A probe by a US safety body will examine the way the South Korean car maker handled a spate of recalls over the last seven years.
Safety authorities in the US have announced a probe into the recall of 6.4 million Hyundai and Kia cars in North America after a risk of fire was determined, according to news agency Reuters.
A total of 16 individual recalls – eight for Hyundai and eight for Kia – have been issued in the US since 2016 prompted by potentially faulty anti-lock braking systems (ABS) and hydraulic electronic control units (HECU).
The recalls were to address the risk of the fluid leaking from either component which could result in an electrical short and cause a fire.
The National Highway Traffic Safety Administration (NHTSA) – the chief road safety body in the US – said it will audit the timeliness and effectiveness of the company’s decisions, with Hyundai and Kia sister brands within the same parent organisation, Hyundai Motor Group (HMG).
The safety body will also evaluate Hyundai and Kia’s “adherence with reporting requirements; and understand the varying defect descriptions and remedies between these recalls,” according to Reuters.
Both brands have said that they will cooperate with the NHSTA on the issue.
The most recent recall, issued in September 2023, included advising owners of 3.3 million vehicles to park outside to avoid the spread of fire, which could occur when the vehicle is being driven or is switched off and parked.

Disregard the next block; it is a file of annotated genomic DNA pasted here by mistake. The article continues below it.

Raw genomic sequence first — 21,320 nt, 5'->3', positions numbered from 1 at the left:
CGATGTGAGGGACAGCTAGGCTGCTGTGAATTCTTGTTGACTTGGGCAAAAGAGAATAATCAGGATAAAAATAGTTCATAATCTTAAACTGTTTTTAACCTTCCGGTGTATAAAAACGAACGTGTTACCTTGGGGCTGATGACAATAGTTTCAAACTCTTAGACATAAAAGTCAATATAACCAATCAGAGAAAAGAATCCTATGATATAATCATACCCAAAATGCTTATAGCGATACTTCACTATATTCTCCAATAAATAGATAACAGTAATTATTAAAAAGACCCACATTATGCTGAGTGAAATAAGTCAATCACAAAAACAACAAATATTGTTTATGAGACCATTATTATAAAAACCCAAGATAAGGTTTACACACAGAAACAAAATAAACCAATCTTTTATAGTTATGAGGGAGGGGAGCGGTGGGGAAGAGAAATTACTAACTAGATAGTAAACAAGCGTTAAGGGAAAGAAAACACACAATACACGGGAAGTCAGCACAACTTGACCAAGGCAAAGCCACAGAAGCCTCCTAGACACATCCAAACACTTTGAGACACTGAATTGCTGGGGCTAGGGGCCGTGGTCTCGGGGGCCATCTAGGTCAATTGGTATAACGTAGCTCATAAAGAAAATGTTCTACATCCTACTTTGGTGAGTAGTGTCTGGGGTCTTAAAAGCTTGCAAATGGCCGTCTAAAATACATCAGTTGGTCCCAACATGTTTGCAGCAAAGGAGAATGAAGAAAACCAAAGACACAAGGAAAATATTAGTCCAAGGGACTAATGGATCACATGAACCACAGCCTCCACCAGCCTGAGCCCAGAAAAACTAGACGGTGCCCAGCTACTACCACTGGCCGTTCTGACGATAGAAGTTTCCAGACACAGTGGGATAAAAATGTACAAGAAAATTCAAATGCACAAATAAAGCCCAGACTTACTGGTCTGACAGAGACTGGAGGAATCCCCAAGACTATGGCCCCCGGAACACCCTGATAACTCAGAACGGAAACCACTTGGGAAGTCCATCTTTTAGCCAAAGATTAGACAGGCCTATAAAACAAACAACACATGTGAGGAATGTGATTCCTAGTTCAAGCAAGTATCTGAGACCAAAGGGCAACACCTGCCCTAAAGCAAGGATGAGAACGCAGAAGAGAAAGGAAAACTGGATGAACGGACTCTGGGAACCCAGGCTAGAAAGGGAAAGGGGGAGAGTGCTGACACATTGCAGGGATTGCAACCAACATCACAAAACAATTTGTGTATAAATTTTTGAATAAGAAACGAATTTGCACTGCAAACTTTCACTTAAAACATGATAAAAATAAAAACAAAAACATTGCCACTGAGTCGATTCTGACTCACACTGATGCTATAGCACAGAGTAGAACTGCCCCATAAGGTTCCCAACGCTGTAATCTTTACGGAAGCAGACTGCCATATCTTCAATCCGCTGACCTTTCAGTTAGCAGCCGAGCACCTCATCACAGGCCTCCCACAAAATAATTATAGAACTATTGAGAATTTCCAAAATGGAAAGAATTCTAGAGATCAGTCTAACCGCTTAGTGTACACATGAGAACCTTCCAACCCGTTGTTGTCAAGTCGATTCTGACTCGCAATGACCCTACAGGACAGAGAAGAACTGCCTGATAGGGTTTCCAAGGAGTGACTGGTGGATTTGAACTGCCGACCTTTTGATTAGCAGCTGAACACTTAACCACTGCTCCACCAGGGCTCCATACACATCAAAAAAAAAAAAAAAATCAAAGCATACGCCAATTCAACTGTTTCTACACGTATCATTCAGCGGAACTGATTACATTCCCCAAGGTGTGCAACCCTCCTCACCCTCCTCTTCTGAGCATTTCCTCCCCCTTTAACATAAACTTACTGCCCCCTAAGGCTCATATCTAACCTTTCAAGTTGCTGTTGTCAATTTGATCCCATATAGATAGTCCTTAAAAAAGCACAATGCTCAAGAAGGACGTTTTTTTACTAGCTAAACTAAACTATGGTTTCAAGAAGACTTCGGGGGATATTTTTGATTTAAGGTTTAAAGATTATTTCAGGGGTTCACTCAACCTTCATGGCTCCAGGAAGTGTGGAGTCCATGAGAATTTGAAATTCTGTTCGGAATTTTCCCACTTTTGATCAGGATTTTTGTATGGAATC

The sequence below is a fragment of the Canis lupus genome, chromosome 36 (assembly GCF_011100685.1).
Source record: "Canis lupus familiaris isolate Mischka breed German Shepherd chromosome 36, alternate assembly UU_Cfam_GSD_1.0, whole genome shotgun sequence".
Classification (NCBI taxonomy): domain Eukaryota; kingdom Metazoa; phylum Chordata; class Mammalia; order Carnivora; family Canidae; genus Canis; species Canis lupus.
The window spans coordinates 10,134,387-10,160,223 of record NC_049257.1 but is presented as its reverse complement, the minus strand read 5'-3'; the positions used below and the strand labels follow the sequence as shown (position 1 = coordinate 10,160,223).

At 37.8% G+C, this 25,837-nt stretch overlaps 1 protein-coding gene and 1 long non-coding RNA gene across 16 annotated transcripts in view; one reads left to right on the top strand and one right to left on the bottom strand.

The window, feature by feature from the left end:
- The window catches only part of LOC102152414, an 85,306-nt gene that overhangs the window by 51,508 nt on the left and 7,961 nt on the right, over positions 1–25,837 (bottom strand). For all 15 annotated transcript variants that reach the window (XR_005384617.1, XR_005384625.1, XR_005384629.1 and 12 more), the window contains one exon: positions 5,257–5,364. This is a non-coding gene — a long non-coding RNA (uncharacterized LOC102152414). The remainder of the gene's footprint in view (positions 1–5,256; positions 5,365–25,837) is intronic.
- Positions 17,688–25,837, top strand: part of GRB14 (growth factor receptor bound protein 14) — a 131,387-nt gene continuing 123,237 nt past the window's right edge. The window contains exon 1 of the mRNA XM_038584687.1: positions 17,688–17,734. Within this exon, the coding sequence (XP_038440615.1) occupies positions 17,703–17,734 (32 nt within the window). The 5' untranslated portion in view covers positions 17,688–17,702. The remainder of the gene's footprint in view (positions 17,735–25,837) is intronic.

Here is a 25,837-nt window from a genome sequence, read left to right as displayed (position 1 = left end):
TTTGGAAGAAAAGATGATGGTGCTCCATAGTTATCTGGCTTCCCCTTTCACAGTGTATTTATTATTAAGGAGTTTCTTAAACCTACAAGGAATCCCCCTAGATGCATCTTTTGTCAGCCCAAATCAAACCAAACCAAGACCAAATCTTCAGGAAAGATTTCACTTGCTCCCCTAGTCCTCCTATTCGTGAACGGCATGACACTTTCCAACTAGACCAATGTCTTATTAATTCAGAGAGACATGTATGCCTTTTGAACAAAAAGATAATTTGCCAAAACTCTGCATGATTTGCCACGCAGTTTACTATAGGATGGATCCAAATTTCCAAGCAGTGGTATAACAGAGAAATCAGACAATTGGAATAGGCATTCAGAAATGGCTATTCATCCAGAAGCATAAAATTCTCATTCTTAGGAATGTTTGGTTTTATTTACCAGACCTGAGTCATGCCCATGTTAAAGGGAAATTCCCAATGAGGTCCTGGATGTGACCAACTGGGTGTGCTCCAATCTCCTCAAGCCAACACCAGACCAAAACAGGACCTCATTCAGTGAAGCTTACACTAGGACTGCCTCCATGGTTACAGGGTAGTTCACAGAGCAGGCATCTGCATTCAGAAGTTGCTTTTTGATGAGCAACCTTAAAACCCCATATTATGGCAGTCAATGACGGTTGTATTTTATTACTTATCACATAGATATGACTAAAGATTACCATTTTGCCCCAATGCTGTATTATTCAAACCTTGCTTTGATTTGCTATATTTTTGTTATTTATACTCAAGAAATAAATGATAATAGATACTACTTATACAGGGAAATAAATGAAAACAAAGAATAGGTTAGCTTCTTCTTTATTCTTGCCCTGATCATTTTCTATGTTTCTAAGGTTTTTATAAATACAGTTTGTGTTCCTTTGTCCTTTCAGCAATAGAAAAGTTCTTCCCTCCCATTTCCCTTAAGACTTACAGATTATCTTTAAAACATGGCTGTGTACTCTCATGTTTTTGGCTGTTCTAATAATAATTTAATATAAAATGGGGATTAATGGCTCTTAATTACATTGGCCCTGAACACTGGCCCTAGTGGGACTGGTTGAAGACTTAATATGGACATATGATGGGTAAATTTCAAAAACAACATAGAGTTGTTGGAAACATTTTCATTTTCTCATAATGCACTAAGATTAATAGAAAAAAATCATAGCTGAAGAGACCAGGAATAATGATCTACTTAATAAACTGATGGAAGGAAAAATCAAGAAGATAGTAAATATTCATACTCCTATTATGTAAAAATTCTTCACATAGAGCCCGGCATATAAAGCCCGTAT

In the US, Hyundai has confirmed 42 fires and ‘thermal incidents’ since 2017, with 10 incidents for Kia vehicles.
There have also been multiple cases of Hyundai and Kia vehicles catching fire in Australia, however none have been directly linked to the ABS or HECU modules.
The most recent recall for potential fire risks across the two brands in Australia was issued on 2 August 2023 for the Kia Sportage and Sorento SUVs, and the Kia Cerato hatchback.
Hyundai Australia’s most recent fire risk recall notice came on 23 July 2023, issued for Hyundai Veloster sports car and Hyundai Tucson SUV.
A class action against Hyundai Australia was filed by legal firm Maurice Blackburn in December 2022, with a similar lawsuit against Kia Australia following in March 2023.
In February 2023, a class action against Hyundai and Kia alleging ‘defective engines, including fire risk was filed in the Australian Supreme Court by law firm Johnson Winter Slattery.
Both Maurice Blackburn and Johnson Winter Slattery’s class actions are ongoing, with outcomes in either case not expected until sometime in 2024.
Hyundai Australia and Kia Australia were contacted by Drive regarding the class actions, however, both declined to offer any official comment.
This is not the first time NHSTA has examined Hyundai and Kia’s recall process in North America.
A separate issue in November 2020 saw the Hyundai Motor Group fined a combined $US210 million by the NHSTA for ‘untimely’ recalls of vehicles fitted with Theta II engines and said the car maker supplied inaccurate information to the safety body.
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